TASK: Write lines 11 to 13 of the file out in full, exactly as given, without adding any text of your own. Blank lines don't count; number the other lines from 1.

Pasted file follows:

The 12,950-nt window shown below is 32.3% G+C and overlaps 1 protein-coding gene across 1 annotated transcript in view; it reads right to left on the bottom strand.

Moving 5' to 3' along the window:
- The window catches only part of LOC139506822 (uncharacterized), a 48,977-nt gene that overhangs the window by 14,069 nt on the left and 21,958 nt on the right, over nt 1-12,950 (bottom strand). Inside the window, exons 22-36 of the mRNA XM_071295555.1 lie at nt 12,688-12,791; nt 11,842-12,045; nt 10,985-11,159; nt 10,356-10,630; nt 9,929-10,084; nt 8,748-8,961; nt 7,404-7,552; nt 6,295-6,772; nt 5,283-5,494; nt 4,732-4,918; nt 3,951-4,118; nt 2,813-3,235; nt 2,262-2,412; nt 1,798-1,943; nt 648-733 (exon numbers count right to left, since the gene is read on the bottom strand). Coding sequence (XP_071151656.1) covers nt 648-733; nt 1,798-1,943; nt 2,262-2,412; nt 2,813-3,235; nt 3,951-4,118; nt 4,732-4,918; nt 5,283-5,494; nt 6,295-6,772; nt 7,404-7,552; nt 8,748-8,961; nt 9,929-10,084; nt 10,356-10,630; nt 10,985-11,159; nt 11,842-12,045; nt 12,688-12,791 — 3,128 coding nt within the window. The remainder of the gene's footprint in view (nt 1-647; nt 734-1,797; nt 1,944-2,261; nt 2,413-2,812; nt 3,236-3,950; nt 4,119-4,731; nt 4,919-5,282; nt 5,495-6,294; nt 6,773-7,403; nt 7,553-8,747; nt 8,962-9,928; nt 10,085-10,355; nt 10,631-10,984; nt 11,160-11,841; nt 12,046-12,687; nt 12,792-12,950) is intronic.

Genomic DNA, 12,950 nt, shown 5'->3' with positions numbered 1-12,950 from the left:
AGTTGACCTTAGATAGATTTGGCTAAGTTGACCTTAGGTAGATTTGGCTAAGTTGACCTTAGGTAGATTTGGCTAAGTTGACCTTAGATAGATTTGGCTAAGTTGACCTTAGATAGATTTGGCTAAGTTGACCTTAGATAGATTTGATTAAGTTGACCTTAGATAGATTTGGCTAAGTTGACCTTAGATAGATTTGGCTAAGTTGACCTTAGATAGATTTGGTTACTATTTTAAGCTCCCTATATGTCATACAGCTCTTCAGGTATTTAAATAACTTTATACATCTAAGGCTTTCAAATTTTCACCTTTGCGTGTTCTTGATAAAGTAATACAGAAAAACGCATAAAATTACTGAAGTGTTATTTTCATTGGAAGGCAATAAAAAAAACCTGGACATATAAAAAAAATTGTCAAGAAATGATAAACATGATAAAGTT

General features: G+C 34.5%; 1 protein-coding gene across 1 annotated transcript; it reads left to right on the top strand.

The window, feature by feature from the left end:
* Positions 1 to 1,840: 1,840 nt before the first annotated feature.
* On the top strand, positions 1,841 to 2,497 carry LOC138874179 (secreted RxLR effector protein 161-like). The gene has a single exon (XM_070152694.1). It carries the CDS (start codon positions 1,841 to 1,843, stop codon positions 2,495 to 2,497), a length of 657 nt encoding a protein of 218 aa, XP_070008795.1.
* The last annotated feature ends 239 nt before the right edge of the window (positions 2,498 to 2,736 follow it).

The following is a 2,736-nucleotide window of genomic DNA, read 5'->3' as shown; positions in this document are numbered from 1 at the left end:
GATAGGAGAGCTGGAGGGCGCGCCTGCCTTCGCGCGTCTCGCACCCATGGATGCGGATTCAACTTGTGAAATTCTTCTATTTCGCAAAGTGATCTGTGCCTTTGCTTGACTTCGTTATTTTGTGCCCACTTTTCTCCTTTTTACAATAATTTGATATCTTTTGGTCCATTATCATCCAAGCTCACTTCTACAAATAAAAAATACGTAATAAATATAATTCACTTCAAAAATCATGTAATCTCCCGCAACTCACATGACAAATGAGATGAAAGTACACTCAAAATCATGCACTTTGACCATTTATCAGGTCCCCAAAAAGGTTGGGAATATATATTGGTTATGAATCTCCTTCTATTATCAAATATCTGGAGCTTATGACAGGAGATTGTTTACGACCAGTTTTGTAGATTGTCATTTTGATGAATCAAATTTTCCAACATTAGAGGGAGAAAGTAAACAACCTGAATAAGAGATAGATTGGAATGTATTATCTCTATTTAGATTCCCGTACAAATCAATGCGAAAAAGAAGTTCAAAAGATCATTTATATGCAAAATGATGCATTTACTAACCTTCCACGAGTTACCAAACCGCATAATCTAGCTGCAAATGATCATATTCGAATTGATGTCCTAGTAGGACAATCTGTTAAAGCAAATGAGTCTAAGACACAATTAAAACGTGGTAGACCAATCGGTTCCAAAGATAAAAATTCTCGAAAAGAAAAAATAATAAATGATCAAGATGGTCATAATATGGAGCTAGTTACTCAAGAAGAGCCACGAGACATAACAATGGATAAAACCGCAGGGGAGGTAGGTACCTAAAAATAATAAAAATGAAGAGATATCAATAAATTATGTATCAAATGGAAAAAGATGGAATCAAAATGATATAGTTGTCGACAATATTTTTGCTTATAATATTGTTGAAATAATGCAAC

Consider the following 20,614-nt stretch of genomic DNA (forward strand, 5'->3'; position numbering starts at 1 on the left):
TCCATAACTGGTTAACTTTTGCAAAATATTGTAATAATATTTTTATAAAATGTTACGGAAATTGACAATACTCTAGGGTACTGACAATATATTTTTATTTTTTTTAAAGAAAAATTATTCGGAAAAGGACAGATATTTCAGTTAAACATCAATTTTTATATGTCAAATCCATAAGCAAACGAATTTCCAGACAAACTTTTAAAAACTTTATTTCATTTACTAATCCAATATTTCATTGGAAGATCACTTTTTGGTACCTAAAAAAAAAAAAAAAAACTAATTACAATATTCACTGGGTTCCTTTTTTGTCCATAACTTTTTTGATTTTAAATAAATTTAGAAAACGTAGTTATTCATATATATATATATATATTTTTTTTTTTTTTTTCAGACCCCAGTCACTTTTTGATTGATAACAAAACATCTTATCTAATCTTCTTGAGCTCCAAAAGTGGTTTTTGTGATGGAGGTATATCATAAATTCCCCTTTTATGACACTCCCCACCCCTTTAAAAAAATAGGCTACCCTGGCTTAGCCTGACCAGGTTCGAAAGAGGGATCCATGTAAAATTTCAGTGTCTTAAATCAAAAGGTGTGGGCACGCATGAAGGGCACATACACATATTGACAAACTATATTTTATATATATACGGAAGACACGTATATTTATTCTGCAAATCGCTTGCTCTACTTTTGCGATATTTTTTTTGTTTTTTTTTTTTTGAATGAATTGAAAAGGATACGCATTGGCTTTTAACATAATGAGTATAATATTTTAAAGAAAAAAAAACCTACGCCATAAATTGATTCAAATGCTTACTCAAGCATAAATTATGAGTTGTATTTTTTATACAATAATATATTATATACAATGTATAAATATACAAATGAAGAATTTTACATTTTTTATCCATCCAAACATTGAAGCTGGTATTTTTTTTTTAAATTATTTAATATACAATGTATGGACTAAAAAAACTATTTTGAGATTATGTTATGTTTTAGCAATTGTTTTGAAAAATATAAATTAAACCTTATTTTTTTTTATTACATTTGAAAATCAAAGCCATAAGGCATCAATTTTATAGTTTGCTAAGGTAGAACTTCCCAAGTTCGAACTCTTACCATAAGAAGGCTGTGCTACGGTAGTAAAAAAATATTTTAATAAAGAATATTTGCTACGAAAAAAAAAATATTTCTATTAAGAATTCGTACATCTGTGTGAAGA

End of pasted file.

The following is a 2,736-nucleotide window of genomic DNA, read 5'->3' as shown; positions in this document are numbered from 1 at the left end:
GATAGGAGAGCTGGAGGGCGCGCCTGCCTTCGCGCGTCTCGCACCCATGGATGCGGATTCAACTTGTGAAATTCTTCTATTTCGCAAAGTGATCTGTGCCTTTGCTTGACTTCGTTATTTTGTGCCCACTTTTCTCCTTTTTACAATAATTTGATATCTTTTGGTCCATTATCATCCAAGCTCACTTCTACAAATAAAAAATACGTAATAAATATAATTCACTTCAAAAATCATGTAATCTCCCGCAACTCACATGACAAATGAGATGAAAGTACACTCAAAATCATGCACTTTGACCATTTATCAGGTCCCCAAAAAGGTTGGGAATATATATTGGTTATGAATCTCCTTCTATTATCAAATATCTGGAGCTTATGACAGGAGATTGTTTACGACCAGTTTTGTAGATTGTCATTTTGATGAATCAAATTTTCCAACATTAGAGGGAGAAAGTAAACAACCTGAATAAGAGATAGATTGGAATGTATTATCTCTATTTAGATTCCCGTACAAATCAATGCGAAAAAGAAGTTCAAAAGATCATTTATATGCAAAATGATGCATTTACTAACCTTCCACGAGTTACCAAACCGCATAATCTAGCTGCAAATGATCATATTCGAATTGATGTCCTAGTAGGACAATCTGTTAAAGCAAATGAGTCTAAGACACAATTAAAACGTGGTAGACCAATCGGTTCCAAAGATAAAAATTCTCGAAAAGAAAAAATAATAAATGATCAAGATGGTCATAATATGGAGCTAGTTACTCAAGAAGAGCCACGAGACATAACAATGGATAAAACCGCAGGGGAGGTAGGTACCTAAAAATAATAAAAATGAAGAGATATCAATAAATTATGTATCAAATGGAAAAAGATGGAATCAAAATGATATAGTTGTCGACAATATTTTTGCTTATAATATTGTTGAAATAATGCAAC

Consider the following 20,614-nt stretch of genomic DNA (forward strand, 5'->3'; position numbering starts at 1 on the left):